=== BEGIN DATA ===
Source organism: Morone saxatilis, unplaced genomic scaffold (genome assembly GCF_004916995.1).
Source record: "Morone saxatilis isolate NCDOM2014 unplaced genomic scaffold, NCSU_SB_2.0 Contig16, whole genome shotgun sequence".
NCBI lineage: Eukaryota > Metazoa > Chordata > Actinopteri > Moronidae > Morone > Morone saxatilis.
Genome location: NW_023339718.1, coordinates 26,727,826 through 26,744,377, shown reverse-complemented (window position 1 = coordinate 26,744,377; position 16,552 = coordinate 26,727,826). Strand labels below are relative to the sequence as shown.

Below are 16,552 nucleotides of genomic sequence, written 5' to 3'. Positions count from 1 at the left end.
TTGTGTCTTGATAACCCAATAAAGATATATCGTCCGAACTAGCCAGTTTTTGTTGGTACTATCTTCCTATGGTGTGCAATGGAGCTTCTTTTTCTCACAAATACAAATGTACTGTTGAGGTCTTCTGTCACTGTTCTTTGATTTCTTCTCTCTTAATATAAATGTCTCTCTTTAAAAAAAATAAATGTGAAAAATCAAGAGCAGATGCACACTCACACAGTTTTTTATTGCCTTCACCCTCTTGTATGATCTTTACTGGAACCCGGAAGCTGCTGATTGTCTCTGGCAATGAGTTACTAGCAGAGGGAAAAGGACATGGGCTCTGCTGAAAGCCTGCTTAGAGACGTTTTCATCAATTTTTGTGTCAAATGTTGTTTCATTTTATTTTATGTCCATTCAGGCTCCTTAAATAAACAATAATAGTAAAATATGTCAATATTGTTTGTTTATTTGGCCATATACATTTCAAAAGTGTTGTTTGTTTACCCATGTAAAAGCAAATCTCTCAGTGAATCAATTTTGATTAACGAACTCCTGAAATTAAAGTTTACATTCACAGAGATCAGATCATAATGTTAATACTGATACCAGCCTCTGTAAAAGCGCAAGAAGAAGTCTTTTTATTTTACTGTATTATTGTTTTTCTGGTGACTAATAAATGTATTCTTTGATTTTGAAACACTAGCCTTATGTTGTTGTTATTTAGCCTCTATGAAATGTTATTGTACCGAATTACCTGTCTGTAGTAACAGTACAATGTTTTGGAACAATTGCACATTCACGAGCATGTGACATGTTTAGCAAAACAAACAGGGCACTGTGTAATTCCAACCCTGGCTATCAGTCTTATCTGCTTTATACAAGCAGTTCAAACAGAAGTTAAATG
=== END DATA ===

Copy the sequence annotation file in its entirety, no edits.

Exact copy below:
Source organism: Morone saxatilis, unplaced genomic scaffold (genome assembly GCF_004916995.1).
Source record: "Morone saxatilis isolate NCDOM2014 unplaced genomic scaffold, NCSU_SB_2.0 Contig16, whole genome shotgun sequence".
NCBI lineage: Eukaryota > Metazoa > Chordata > Actinopteri > Moronidae > Morone > Morone saxatilis.
Genome location: NW_023339718.1, coordinates 26,727,826 through 26,744,377, shown reverse-complemented (window position 1 = coordinate 26,744,377; position 16,552 = coordinate 26,727,826). Strand labels below are relative to the sequence as shown.

Below are 16,552 nucleotides of genomic sequence, written 5' to 3'. Positions count from 1 at the left end.
TTGTGTCTTGATAACCCAATAAAGATATATCGTCCGAACTAGCCAGTTTTTGTTGGTACTATCTTCCTATGGTGTGCAATGGAGCTTCTTTTTCTCACAAATACAAATGTACTGTTGAGGTCTTCTGTCACTGTTCTTTGATTTCTTCTCTCTTAATATAAATGTCTCTCTTTAAAAAAAATAAATGTGAAAAATCAAGAGCAGATGCACACTCACACAGTTTTTTATTGCCTTCACCCTCTTGTATGATCTTTACTGGAACCCGGAAGCTGCTGATTGTCTCTGGCAATGAGTTACTAGCAGAGGGAAAAGGACATGGGCTCTGCTGAAAGCCTGCTTAGAGACGTTTTCATCAATTTTTGTGTCAAATGTTGTTTCATTTTATTTTATGTCCATTCAGGCTCCTTAAATAAACAATAATAGTAAAATATGTCAATATTGTTTGTTTATTTGGCCATATACATTTCAAAAGTGTTGTTTGTTTACCCATGTAAAAGCAAATCTCTCAGTGAATCAATTTTGATTAACGAACTCCTGAAATTAAAGTTTACATTCACAGAGATCAGATCATAATGTTAATACTGATACCAGCCTCTGTAAAAGCGCAAGAAGAAGTCTTTTTATTTTACTGTATTATTGTTTTTCTGGTGACTAATAAATGTATTCTTTGATTTTGAAACACTAGCCTTATGTTGTTGTTATTTAGCCTCTATGAAATGTTATTGTACCGAATTACCTGTCTGTAGTAACAGTACAATGTTTTGGAACAATTGCACATTCACGAGCATGTGACATGTTTAGCAAAACAAACAGGGCACTGTGTAATTCCAACCCTGGCTATCAGTCTTATCTGCTTTATACAAGCAGTTCAAACAGAAGTTAAATG